Caleta Tortel is a magical little pueblo suspended above the southern Aysén fjords and strategically located at the mouth of the mighty Baker River. Its houses and stores and walkways are all crafted of aromatic cypress of the Guaitecas and attached to the face of the Bandera Mountain. The village sprang up with the boom of timbering activity for this special cypress that is extremely water resistant and valuable. During the first half of the twentieth century the estancias in Patagonia used cypress posts to erect their enormous fences that extended for hundreds and hundreds of kilometers. The majority of these posts were extracted from the Baker – O’Higgins Area of Aysén; in fact, demand was so high that it almost led to this native tree’s extinction.
Trees were cut and tied together to form giant rafts that could be floated down the Baker River, and stacked in giant piles, waiting to be shipped to Magallanes Region of Chile and the Santa Cruz Province of Argentina, by boat. Each stack represented a small fortune for settlers; thus they wanted to be as close to their “treasure” as possible to make sure that it remained in place until it could be shipped. That is why, little by little, shacks, and then houses, and then stores, began to be built onto the hillside overlooking the docks. And of course, they used the materials available; in this case, the very cypress that had motivated their settlement.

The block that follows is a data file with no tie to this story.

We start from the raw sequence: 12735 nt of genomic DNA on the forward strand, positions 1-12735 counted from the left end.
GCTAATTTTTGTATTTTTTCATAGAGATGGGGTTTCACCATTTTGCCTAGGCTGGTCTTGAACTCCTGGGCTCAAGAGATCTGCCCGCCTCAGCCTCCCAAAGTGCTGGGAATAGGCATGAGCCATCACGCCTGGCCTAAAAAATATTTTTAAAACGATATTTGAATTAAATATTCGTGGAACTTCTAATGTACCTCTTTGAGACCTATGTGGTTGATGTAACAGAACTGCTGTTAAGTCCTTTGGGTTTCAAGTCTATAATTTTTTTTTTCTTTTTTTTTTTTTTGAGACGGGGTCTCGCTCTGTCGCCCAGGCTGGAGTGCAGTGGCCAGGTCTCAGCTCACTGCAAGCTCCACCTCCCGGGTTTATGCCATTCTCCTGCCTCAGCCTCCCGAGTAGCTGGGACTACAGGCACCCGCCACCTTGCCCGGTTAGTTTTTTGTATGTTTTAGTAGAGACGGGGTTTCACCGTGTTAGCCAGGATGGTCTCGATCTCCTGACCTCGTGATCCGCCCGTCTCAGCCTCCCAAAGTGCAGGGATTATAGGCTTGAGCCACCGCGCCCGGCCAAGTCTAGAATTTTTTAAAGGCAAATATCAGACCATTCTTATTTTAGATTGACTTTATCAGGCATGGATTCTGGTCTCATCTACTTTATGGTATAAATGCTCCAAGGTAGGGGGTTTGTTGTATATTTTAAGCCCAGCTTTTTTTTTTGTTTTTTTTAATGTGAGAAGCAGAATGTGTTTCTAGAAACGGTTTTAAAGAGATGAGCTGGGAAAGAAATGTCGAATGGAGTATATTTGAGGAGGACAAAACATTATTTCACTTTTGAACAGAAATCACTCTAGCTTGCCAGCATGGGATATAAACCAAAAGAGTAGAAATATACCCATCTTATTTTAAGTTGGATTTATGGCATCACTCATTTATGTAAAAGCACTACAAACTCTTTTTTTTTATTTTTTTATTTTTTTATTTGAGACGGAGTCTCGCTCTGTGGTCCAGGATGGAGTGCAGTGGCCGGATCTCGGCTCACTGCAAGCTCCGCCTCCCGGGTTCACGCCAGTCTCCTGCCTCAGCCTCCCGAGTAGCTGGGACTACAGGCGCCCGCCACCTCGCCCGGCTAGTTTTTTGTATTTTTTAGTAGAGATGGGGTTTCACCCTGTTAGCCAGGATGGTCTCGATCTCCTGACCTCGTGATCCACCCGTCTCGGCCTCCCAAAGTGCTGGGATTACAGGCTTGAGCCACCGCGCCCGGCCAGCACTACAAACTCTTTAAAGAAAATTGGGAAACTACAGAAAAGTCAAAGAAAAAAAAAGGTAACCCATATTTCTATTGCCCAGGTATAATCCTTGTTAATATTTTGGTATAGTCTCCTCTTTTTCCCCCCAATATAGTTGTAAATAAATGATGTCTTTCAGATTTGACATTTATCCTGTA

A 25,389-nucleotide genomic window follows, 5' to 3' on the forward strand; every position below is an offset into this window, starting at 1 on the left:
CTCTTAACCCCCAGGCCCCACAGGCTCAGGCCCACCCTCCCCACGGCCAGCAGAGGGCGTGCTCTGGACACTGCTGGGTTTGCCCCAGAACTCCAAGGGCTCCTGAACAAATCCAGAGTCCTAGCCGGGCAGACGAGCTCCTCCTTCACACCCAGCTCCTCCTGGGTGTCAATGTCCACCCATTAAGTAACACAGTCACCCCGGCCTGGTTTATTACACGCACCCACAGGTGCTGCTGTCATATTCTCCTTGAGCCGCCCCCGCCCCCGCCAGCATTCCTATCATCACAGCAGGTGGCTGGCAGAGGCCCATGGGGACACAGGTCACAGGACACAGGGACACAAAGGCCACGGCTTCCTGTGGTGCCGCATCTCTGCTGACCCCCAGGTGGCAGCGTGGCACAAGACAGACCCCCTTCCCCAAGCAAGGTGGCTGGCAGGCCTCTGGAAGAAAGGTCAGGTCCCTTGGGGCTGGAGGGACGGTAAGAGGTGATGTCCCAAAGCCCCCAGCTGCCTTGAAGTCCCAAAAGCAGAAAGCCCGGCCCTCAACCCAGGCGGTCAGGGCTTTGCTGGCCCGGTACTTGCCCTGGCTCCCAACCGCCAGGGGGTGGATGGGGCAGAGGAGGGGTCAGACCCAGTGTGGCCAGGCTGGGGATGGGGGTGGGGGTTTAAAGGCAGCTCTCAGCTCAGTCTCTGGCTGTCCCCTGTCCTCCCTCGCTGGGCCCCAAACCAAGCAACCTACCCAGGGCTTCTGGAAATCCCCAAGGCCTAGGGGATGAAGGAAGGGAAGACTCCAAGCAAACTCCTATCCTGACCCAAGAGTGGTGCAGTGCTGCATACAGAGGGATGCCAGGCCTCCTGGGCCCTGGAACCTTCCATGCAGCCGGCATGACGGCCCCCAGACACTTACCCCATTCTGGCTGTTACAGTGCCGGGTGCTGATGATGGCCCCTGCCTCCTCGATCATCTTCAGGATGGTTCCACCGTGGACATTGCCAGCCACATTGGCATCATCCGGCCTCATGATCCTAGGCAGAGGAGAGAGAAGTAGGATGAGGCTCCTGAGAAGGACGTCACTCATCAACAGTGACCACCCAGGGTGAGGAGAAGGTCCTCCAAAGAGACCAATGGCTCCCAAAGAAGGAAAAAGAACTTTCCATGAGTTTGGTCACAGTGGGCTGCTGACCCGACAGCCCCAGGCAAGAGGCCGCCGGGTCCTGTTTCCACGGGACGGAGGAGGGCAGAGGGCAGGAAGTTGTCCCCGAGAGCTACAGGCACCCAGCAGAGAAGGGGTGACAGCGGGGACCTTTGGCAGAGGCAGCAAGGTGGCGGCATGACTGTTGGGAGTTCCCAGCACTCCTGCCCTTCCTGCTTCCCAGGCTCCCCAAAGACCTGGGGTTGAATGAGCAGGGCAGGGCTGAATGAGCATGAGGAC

Before 2003 there were no roads connecting Caleta Tortel with the rest of Chile; the Baker River was the main transportation corridor for both residents and visitors and the docks spread throughout the Caleta were the hub of the town’s activity. In just a little over a decade, the existence of the Carretera Austral has created a totally different scenario. Today, most people come and go via the road, which terminates in a giant parking lot above the historic town of Tortel. New construction is almost entirely focused within “Upper Tortel” and many of the town’s long-time residents are moving above to be closer to the parking lot and the town’s new school.
A fascinating way to relive the history of this beautiful Caleta and understand the traditional culture of its people, is to travel the final kilometers to Caleta Tortel via the Baker River and not the Carretera Austral. You can float the final stretch of the river in the same way as the first settlers and, in fact, all settlers who traveled in and out before 2003; floating down the Baker River into the delta and finally, the Tortel Bay. The tour usually includes a visit to the Isla de los Muertos (Isle of the Dead) and the Bajo Pisagua or Punta Casas Sector; other important sites in the history of the Baker – O’Higgins cultural area. Your guide will tell you all about them while you marvel the landscapes!